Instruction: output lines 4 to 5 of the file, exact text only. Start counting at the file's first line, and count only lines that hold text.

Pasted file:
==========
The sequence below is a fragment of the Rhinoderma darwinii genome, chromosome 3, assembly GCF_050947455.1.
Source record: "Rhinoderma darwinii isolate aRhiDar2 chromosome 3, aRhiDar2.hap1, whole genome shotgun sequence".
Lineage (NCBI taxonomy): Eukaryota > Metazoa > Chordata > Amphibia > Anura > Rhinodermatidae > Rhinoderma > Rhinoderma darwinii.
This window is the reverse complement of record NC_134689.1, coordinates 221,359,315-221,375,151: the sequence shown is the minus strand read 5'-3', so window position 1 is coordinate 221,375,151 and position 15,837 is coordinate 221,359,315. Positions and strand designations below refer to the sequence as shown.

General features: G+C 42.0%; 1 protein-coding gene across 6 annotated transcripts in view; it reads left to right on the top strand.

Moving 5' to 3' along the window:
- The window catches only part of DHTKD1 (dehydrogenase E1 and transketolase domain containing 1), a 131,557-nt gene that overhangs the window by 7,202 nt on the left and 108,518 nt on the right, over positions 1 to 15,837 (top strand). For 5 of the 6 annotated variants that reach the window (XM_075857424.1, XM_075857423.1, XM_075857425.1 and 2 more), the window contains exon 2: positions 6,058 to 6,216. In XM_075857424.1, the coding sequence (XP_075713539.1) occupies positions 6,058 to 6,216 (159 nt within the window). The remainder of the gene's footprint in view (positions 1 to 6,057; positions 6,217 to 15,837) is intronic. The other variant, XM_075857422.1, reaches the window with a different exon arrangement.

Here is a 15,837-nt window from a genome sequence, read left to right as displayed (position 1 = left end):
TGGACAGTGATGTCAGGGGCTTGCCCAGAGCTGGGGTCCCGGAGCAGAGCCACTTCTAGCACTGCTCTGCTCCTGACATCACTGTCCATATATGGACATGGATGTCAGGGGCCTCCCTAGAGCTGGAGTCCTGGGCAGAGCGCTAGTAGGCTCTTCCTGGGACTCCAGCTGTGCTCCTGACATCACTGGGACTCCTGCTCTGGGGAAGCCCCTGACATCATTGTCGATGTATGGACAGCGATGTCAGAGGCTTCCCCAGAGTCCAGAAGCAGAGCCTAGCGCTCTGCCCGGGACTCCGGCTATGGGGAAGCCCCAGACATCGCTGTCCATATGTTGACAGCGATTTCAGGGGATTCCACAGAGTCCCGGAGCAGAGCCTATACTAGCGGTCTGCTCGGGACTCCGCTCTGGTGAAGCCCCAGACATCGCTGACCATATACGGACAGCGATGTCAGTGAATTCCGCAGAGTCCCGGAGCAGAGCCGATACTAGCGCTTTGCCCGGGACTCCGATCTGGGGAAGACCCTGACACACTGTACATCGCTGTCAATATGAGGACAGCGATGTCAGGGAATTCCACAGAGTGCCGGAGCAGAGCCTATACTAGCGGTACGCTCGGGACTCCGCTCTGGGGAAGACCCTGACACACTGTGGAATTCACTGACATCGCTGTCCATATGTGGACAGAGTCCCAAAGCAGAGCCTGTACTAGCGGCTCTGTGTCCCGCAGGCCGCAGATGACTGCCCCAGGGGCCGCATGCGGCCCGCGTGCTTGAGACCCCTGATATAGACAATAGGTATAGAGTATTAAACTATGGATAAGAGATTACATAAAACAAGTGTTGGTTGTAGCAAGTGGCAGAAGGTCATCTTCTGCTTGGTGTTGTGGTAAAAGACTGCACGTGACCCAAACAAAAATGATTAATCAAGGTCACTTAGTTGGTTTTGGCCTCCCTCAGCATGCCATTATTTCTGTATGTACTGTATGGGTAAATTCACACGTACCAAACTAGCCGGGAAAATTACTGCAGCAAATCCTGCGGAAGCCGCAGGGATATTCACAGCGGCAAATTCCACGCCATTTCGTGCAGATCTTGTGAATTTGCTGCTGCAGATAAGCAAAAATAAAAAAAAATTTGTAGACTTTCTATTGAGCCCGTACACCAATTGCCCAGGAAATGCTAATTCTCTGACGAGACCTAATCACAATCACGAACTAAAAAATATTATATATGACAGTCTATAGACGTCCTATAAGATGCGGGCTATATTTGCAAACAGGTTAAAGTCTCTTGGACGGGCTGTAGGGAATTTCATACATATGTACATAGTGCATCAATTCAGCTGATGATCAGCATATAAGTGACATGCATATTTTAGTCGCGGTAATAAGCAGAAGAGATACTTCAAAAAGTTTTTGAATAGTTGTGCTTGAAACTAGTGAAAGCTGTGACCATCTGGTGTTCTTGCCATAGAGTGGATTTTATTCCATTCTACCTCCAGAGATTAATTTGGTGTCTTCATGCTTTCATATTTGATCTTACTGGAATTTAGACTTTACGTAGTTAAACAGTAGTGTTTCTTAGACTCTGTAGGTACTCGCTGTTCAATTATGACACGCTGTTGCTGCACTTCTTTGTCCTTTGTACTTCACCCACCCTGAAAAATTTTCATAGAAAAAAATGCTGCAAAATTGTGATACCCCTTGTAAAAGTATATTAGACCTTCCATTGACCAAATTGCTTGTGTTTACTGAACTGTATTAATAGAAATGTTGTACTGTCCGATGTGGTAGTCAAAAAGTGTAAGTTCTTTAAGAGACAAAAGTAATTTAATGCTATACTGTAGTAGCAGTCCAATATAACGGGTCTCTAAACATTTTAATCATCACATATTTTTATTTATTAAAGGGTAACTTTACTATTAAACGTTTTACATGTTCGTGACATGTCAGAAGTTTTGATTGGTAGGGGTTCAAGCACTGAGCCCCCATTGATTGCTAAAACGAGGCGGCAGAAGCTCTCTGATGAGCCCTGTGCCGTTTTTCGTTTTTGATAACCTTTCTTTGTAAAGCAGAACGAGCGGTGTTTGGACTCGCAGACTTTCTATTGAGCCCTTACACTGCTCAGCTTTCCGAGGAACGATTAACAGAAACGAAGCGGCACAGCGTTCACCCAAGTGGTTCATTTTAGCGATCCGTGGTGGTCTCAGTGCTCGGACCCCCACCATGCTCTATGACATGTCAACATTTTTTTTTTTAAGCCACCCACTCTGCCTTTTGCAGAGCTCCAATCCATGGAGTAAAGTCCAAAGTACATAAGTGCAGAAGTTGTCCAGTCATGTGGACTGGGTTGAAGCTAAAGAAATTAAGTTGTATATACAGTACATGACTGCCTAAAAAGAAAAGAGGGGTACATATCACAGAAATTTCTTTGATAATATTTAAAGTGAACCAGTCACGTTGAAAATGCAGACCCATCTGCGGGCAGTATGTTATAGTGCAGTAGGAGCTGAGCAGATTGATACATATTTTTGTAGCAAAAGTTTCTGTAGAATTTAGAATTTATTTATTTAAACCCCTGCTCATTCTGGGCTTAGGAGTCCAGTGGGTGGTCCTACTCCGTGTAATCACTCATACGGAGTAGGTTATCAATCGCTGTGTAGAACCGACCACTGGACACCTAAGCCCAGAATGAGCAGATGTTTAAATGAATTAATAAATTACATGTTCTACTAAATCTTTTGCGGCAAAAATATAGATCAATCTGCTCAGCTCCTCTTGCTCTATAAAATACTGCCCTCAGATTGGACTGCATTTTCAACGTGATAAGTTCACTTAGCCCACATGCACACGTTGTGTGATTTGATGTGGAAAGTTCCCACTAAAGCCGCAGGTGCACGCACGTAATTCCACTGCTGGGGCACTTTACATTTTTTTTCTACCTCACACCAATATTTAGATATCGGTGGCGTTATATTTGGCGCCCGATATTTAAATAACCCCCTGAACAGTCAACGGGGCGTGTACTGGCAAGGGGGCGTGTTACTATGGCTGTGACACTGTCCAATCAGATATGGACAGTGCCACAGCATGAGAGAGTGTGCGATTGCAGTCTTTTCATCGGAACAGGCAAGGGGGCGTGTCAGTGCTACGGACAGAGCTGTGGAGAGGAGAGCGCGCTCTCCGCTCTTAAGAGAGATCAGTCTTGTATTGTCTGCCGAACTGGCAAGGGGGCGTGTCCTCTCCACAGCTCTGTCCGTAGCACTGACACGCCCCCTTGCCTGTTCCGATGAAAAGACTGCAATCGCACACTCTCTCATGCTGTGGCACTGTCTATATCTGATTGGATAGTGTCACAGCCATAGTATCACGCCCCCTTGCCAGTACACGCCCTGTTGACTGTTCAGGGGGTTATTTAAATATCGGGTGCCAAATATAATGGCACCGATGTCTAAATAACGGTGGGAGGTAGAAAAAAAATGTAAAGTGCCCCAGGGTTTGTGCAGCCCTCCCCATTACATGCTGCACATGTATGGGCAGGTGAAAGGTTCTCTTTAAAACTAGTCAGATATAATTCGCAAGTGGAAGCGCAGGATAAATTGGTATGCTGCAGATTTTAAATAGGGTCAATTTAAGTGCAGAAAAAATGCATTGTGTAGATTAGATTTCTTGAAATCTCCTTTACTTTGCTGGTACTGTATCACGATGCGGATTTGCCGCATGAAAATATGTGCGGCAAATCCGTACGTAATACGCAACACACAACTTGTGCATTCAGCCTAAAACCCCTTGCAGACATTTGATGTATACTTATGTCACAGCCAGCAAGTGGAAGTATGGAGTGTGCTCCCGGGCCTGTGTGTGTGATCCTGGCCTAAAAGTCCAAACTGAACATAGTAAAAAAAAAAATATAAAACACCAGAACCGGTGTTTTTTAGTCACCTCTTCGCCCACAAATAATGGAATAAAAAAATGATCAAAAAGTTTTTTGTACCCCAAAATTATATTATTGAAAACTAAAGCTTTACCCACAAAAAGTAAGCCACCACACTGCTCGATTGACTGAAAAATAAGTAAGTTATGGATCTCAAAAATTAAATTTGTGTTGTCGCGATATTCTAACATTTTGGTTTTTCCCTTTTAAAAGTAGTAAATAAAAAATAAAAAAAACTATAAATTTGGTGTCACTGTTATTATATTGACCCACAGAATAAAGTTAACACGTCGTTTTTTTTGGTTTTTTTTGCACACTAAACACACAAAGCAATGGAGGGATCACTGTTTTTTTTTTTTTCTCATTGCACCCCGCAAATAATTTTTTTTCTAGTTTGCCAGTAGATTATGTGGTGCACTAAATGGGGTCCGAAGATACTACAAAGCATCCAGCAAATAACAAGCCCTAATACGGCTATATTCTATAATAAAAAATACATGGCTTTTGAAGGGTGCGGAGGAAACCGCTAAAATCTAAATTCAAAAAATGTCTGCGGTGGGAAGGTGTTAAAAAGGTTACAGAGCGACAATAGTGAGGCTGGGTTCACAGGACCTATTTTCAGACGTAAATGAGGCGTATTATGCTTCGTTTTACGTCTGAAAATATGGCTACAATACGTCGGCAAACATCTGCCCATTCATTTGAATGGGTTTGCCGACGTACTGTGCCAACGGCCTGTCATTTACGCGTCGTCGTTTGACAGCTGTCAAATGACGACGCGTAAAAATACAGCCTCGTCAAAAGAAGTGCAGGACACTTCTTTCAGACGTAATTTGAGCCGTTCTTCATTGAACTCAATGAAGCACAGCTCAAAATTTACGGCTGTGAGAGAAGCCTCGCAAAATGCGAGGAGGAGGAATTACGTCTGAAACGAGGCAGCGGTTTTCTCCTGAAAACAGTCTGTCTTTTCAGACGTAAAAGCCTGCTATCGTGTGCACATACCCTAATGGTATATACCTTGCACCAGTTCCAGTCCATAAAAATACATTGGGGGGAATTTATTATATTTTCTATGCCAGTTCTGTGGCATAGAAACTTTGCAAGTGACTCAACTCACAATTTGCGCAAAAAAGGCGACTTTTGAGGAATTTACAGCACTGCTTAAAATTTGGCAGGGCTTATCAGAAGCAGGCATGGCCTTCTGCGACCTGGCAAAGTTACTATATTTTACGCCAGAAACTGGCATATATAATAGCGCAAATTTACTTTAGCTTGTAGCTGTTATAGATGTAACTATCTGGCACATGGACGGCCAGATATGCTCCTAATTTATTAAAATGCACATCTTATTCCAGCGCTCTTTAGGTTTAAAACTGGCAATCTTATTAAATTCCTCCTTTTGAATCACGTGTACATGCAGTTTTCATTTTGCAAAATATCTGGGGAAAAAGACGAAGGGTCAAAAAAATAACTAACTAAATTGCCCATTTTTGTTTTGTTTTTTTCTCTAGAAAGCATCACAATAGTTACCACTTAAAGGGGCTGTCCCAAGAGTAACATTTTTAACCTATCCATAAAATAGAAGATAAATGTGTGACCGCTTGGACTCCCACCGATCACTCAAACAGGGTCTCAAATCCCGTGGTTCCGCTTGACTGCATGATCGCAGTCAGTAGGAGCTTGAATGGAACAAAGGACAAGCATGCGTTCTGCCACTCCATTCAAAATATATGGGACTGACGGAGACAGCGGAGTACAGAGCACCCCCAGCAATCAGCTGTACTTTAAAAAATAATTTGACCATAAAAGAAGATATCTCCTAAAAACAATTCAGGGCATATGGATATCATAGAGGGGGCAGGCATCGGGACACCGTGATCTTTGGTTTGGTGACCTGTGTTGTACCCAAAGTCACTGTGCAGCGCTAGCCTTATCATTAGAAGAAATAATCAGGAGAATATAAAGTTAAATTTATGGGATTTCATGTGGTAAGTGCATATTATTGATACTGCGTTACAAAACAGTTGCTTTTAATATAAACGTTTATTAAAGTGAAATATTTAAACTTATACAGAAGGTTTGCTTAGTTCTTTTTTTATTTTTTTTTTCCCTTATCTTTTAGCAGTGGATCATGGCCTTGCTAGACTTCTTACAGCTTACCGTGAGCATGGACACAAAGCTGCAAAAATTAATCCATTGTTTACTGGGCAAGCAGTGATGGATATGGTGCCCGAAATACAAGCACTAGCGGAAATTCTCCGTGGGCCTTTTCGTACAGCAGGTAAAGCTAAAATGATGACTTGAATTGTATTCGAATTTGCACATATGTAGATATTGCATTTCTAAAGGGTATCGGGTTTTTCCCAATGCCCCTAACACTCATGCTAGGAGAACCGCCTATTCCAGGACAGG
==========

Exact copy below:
This window is the reverse complement of record NC_134689.1, coordinates 221,359,315-221,375,151: the sequence shown is the minus strand read 5'-3', so window position 1 is coordinate 221,375,151 and position 15,837 is coordinate 221,359,315. Positions and strand designations below refer to the sequence as shown.

General features: G+C 42.0%; 1 protein-coding gene across 6 annotated transcripts in view; it reads left to right on the top strand.